November 9, 2017

2018 Wood Flooring Guide (part 1 of 2)


Morgan Contractors


2018 Wood Flooring Guide (part 1 of 2)

Welcome to the Morgan Contractors 2018 Wood Flooring Guide. In this two-part series, we’ll explore the ins and outs, pros and cons, and important considerations around this timeless building material. In part one we’ll explore what hardwood flooring is and the basics of the 3 primary types and their installation. In part two we’ll look at the specifics, details, and even a few tips and tricks when updating your home to hardwood floors.

We hope our 2018 Wood Flooring Guide helps you better understand this popular flooring material and enables you to make the best decision for your home and budget.

Introduction to Wood Flooring

This material is popular because of its longevity, durability, aesthetic qualities and even its limited environmental impact. To give just one example of its timeless (literally) qualities, there are intact wood floors in ancient European castles and buildings at least several hundred years old!

Wood flooring is an appropriate and manageable choice for most homes. Besides its durability, it’s a great way to create a visual continuity throughout a home, even with multiple floor plan layouts.

When building or remodeling, most hardwood flooring comes in strips approximately 1.5 to 2.5 inches wide, or as planks about 4 to 8 inches wide. In the United States, the most popular species of trees that produce usable hardwood flooring are the oak, maple, and black walnut. There are also regional varieties available such as pecan and mesquite. These offer unique grain patterns, but may not be easily or cheaply available everywhere.

For an exotic look, there are also tropical hardwood species available in some areas such as the Brazilian cherry and African Padauk. Your contractor or another lumber supplier will be able to help you find these imported materials.

Finally, beyond the species available, there are also numerous coatings available for prefinished hardwood. These additives include chemicals and substances like aluminum oxide, ceramics, and acrylic polymers – all of which yield incredibly tough surfaces.

Next, we’ll examine the three primary types of hardwood flooring.

Wood Flooring Guide: 3 Types of Hardwood

Solid wood must be nailed to a subfloor structure or bed. One of the many benefits of solid wood is that it can be refinished many times so it looks fresh and beautiful throughout its lifespan. Solid wood flooring is commonly available in wide planks, narrow strips, and parquet squares. Your contractor should be well-versed in the installation of all three types.

Strip flooring is the most common and traditional of all wood floors. Strips run between 1.5 and 3 inches wide.

Planks come in pieces about 3 to 7 inches wide. You often see plank flooring in larger rooms and other open spaces around the home.

Parquet flooring comes in either preassembled tiles or custom-made individual strips. Parquet flooring is best used to create a unique and uniform look for your wood flooring. Example patterns include herringbone, weaves, and geometric shapes.

At most home supply centers, you’ll find prefinished and unfinished options for all three styles. Thickness for each run between 5/16 to .75 inches.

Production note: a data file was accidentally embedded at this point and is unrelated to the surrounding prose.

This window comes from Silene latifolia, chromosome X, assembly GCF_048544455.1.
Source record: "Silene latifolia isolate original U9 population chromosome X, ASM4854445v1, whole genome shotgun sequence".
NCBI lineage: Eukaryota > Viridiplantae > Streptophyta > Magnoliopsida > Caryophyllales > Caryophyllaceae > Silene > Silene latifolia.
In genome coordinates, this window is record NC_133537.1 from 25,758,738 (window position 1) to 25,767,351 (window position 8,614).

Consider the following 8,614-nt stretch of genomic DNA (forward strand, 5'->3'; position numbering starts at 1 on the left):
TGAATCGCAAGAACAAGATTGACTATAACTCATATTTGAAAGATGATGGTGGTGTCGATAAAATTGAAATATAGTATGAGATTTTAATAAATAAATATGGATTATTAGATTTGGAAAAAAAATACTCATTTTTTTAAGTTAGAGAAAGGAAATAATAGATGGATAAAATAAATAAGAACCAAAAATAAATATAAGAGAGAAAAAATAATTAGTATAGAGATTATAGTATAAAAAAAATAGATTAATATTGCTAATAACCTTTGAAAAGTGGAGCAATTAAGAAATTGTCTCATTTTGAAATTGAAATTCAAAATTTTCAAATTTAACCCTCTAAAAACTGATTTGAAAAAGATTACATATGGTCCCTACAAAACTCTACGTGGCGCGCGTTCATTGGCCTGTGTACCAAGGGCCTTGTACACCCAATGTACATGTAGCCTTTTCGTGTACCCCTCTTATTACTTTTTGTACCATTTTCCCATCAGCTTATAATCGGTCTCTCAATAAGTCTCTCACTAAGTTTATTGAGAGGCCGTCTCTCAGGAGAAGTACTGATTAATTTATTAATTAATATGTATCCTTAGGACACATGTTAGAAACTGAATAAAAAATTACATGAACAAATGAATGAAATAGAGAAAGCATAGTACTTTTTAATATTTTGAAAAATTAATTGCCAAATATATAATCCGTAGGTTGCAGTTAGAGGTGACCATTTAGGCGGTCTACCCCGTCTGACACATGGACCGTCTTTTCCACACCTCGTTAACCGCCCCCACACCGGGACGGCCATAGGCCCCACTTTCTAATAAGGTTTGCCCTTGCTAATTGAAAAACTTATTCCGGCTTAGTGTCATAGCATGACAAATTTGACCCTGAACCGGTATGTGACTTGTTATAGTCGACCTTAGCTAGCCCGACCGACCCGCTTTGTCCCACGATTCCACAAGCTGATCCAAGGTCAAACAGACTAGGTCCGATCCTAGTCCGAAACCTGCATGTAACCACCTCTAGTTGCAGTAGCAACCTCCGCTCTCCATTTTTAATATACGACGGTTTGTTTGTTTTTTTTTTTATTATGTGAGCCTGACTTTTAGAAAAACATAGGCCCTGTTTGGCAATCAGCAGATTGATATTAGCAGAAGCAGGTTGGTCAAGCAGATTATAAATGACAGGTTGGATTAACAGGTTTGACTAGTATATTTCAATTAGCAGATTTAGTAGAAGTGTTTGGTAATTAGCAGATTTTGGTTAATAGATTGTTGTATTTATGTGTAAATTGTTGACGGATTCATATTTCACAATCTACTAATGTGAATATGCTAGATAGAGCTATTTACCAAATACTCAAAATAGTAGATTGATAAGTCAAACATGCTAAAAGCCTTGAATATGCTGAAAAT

As for price, you’ll find significant variation. A safe bet for native hardwood flooring costs is about $3 to $8 per square foot, while exotic species can run to $14 per square foot or more. Typical contractor installation costs run between $5 to $12 per square foot.

There are two other options available, which are becoming more popular in today’s building projects.

Engineered Wood

Engineered hardwood flooring indicates a material that has been made with pieces of 100% real wood and laminated into a single plank. Pieces of higher-quality wood are layered over cheaper plywood before lamination.

The primary benefit of engineered wood is that it is far more moisture-resistant than traditional hardwood. This construction makes the flooring more stable and much less vulnerable to changes in temperature and humidity than solid wood.

Due to its moisture-resistance, we suggested considering engineered wood for your kitchen or basement. It offers a variety of options for installation as well and can be glued, nailed, or snapped in place over a cushioned pad. You’ll find the price of engineered wood comparable to that of solid wood.

What about Bamboo Flooring?

You’ve likely seen bamboo become more popular as a material for everything from flatware to clothing fiber, and now, as a useful flooring choice. It is sustainable and tough and often thought of as wood – despite being a type of grass. Bamboo strands are layered and fused together to form strips or planks just like traditional hardwood.

Most bamboo is imported, coming from Asia or parts of Africa. While the cost is like that of equivalent wood products, you may encounter higher prices depending on the market.

Many homeowners enjoy the sustainable and ‘green’ nature of bamboo. It does cause significantly less environmental impact than hardwood, and with the right finish, can look almost identical.

Expect to pay $3 to $8 per square foot for bamboo flooring, and $7 to $12 per square foot installed.

Next time, in part 2 of our wood flooring guide, we’ll explore the fine details involved in the various types of wood flooring available for your home.

At Morgan Contractors, we have more than 18 years of experience providing quality home improvement services, including wood flooring installation and repair, to the Tristate area. So, if you are looking for a safety-compliant, fully insured, highly reputable company for your next home improvement job, we are it!

For more information about how we can make your next wood flooring project a success, to request an estimate, or for general questions, please contact us today or call 201-401-1800.

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